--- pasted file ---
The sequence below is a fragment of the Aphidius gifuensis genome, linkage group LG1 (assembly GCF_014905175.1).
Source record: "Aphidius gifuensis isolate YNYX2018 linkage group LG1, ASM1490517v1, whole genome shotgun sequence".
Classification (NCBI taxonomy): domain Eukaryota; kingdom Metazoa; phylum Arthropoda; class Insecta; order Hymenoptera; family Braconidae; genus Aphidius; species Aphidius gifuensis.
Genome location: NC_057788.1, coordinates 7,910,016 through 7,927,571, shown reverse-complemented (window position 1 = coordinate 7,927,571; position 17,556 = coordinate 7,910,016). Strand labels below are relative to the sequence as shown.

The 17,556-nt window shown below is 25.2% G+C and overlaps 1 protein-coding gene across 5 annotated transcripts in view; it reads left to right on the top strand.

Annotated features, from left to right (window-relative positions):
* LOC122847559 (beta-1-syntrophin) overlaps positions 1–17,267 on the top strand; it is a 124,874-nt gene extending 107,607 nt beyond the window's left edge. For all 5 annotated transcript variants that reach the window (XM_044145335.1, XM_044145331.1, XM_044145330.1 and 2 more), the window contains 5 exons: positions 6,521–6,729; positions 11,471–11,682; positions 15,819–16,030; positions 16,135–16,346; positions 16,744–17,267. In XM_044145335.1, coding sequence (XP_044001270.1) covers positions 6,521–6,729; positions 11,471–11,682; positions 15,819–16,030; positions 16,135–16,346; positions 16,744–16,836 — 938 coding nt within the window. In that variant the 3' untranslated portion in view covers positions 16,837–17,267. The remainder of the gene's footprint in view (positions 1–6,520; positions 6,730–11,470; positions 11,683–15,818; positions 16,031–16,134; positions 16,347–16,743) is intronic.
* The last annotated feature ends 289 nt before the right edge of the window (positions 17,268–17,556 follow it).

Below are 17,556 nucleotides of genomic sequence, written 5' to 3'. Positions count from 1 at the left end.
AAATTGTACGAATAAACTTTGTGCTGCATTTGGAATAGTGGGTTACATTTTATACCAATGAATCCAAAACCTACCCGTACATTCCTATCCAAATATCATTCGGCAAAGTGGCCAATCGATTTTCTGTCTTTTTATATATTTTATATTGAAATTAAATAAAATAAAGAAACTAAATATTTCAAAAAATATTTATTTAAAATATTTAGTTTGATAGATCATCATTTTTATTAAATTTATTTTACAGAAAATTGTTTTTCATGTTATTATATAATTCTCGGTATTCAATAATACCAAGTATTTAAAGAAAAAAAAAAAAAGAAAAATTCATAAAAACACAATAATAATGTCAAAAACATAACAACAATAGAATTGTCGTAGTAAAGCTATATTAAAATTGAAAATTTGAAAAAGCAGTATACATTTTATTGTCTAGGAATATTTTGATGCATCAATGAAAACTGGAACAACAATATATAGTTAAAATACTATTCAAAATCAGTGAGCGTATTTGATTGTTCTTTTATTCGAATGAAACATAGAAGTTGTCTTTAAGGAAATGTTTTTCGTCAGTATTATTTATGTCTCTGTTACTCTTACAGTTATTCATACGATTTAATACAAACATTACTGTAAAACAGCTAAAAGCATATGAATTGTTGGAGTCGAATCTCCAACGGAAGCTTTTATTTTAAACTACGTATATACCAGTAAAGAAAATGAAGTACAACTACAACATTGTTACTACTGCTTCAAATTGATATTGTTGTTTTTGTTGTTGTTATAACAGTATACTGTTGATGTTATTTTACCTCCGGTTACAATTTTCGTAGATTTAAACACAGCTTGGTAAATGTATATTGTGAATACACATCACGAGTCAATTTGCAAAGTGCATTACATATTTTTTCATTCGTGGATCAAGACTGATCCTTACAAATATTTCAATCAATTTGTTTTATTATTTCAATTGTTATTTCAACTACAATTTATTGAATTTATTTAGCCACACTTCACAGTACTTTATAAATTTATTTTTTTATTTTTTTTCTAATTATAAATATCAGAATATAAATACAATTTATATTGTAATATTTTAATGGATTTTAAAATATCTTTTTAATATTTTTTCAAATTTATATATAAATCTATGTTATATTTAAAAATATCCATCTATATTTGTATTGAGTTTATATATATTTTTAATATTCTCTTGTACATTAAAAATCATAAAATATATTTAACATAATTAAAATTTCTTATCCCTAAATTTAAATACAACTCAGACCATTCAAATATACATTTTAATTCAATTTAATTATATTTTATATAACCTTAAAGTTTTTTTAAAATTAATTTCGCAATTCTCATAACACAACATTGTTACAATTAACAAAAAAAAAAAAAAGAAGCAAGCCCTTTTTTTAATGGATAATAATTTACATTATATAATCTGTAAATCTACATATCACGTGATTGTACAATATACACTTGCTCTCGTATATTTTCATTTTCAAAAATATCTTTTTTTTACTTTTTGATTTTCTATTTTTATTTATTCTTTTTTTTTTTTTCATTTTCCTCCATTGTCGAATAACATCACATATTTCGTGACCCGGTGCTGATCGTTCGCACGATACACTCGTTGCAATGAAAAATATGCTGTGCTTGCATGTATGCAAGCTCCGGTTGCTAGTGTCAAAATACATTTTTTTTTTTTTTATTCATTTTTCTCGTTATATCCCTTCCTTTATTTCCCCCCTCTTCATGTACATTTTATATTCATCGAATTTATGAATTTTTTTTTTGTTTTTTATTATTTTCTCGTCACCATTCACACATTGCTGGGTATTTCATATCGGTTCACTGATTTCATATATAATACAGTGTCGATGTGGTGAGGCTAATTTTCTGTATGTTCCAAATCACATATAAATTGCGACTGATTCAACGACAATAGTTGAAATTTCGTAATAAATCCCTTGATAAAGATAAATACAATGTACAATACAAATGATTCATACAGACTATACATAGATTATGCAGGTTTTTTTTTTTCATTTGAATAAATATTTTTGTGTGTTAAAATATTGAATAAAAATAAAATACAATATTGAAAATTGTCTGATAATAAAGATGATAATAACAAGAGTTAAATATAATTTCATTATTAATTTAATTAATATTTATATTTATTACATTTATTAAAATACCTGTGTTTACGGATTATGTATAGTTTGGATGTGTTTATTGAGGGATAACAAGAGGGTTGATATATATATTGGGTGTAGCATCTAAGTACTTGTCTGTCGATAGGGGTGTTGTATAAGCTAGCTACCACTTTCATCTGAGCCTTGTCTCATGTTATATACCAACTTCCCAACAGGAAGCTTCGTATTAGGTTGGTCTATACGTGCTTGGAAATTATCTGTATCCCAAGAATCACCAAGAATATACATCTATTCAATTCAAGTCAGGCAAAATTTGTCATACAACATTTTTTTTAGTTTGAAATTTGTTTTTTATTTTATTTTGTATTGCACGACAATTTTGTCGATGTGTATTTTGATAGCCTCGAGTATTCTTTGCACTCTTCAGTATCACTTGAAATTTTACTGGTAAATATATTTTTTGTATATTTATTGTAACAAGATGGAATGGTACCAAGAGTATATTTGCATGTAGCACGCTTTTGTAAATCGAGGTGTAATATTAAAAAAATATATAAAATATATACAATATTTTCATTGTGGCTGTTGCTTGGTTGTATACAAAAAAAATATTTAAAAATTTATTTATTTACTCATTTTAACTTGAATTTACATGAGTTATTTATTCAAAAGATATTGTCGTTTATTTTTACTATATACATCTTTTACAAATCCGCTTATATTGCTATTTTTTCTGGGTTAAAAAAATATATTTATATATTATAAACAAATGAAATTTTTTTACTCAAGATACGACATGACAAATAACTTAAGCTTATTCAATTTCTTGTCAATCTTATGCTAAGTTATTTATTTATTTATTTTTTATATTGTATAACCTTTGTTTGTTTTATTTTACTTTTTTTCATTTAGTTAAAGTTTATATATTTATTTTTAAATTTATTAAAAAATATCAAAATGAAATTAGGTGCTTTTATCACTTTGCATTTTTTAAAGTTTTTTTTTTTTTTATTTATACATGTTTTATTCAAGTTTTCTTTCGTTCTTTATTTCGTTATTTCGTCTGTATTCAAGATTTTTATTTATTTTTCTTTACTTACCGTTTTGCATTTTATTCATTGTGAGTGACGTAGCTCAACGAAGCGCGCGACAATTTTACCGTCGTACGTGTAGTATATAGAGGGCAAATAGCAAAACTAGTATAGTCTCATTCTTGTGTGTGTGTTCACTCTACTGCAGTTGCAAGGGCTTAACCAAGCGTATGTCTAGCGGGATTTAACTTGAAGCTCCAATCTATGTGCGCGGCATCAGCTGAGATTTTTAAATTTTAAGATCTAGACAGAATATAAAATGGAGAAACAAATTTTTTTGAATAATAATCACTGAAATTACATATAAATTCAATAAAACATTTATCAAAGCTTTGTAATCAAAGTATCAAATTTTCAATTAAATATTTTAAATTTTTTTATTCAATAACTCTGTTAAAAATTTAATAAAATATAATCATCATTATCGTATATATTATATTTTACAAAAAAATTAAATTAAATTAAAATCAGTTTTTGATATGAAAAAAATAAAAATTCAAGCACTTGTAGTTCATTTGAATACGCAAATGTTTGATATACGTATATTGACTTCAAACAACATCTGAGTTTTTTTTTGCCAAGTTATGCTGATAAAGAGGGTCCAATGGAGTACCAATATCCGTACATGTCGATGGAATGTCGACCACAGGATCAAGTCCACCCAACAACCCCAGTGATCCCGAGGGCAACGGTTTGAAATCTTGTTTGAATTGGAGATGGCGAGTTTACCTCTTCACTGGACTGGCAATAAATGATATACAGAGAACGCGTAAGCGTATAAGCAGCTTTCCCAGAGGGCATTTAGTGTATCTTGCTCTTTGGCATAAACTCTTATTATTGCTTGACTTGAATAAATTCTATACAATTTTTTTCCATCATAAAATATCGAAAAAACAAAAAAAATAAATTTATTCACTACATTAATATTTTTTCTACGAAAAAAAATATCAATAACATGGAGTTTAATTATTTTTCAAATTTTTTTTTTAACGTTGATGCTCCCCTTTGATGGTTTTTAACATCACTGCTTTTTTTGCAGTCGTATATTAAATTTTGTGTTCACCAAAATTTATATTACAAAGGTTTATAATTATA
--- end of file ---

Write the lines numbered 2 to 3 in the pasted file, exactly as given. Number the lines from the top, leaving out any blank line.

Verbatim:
Source record: "Aphidius gifuensis isolate YNYX2018 linkage group LG1, ASM1490517v1, whole genome shotgun sequence".
Classification (NCBI taxonomy): domain Eukaryota; kingdom Metazoa; phylum Arthropoda; class Insecta; order Hymenoptera; family Braconidae; genus Aphidius; species Aphidius gifuensis.